Dinesh Kanabar
Founding Partner, Dhruva Tax Advisors

I do hope that the final decision of the government will be consistent with the recommendation of the AG. When I had first suggested that the government accept the Bombay High Court judgement, there were cynics who felt this was preposterous to suggest. I am glad that the cynics have been proved wrong.

If this does go through, it will be a landmark decision. It will demonstrate that the government does walk the talk on non adversarial tax regime. It will send right signals to the global investors that litigation in India is not an endless exercise.

There were other positive measures taken in the preceding budget but are awaiting implementation. Implementation of those and following the recommendation of the AG will truly signal that we are moving towards a friendly tax regime.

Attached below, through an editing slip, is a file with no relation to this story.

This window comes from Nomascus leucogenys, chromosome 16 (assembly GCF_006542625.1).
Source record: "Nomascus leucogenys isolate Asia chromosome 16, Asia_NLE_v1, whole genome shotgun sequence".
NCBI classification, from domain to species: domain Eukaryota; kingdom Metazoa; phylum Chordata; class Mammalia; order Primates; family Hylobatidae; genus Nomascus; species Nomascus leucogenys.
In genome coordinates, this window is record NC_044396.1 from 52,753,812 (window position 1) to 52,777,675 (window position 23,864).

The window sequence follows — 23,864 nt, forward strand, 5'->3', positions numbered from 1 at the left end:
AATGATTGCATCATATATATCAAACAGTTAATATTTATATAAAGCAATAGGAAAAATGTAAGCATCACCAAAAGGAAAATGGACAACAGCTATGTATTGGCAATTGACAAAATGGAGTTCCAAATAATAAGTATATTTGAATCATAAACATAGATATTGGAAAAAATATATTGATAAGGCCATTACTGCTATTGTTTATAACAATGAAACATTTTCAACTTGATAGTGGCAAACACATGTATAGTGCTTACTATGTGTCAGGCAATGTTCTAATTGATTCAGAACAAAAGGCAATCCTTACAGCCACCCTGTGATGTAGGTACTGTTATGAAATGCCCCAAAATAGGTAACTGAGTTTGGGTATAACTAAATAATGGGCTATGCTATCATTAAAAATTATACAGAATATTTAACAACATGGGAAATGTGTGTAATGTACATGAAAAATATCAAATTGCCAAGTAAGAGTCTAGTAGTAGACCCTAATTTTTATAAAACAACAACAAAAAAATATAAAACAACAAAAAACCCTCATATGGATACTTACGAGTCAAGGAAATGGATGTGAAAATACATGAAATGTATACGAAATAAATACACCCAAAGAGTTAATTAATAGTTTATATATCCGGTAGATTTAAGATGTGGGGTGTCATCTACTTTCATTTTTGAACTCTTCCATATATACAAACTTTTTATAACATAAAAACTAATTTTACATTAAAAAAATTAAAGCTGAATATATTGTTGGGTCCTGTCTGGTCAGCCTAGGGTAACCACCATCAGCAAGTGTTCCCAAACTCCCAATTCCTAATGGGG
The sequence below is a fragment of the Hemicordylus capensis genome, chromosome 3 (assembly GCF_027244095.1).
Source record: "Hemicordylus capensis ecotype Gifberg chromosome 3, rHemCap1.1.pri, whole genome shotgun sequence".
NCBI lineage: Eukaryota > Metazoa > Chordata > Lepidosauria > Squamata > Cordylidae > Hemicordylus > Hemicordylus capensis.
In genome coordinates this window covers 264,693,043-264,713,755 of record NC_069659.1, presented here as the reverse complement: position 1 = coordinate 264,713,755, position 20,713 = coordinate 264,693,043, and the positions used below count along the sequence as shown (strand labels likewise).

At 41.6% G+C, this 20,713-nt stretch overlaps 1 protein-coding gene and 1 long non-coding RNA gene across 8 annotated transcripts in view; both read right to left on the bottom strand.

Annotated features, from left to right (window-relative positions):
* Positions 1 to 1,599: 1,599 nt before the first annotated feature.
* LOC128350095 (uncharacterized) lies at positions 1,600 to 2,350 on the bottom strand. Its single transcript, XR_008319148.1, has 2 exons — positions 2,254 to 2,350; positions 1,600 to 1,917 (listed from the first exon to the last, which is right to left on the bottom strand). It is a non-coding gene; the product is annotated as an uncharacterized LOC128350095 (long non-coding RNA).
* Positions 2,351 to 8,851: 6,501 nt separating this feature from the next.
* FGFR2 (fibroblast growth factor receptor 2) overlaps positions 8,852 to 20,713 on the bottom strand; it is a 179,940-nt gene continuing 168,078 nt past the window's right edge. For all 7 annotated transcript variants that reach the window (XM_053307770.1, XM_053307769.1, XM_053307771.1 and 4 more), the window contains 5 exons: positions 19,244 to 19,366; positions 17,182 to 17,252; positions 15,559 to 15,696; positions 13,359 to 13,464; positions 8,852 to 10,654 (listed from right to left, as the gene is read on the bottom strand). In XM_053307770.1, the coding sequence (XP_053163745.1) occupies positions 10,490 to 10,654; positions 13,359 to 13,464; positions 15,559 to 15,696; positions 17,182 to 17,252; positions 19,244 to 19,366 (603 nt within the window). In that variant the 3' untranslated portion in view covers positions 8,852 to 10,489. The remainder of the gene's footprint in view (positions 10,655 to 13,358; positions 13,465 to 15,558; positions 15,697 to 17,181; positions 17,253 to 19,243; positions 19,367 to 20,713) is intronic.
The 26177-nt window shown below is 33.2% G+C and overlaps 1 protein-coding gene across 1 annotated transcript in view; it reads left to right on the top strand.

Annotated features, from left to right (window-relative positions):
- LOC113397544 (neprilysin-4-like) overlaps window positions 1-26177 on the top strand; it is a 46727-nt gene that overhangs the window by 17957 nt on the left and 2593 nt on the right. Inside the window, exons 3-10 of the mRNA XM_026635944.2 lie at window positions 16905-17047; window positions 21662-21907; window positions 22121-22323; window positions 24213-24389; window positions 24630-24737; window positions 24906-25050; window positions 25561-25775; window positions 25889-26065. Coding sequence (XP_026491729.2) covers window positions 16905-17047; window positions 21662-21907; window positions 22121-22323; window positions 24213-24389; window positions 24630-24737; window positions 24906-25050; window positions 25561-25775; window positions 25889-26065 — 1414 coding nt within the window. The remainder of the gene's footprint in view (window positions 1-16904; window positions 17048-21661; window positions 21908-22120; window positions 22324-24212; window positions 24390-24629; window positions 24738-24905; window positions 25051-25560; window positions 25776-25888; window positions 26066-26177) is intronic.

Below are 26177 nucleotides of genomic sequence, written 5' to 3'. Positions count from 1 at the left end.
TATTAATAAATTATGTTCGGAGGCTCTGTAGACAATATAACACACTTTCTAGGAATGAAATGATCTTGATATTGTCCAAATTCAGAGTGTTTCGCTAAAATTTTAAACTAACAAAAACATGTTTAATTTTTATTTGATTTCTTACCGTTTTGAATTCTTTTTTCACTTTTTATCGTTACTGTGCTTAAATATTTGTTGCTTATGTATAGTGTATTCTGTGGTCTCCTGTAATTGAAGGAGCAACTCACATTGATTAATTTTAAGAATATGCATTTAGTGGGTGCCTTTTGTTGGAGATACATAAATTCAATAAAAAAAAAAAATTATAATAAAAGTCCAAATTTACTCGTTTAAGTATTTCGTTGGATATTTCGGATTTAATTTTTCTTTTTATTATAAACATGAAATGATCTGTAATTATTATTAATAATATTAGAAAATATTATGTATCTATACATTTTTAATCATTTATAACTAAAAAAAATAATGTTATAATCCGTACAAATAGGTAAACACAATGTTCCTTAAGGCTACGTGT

Rajendra Nayak
Partner, International Tax Services , EY LLP

Credibility of the tax administration of a country depends to a very great extent upon the credibility of its dispute resolution mechanism. An environment which has a large number of tax disputes – particularly in the areas of international taxation and transfer pricing – results in a perception of risk and uncertainty among investors. As a country, we have almost unparalleled tax litigation. It takes several years before a matter is finally resolved by a binding judgment of the Supreme Court. Until then, taxpayers carry a considerable burden of an uncertain tax position and the tax administration is unable to fully collect, what it believes are, the just dues. The recent TARC report highlights the low success rate for the tax administration in litigation with the success of the tax administration at each level being substantially lower than the success rate of the taxpayer.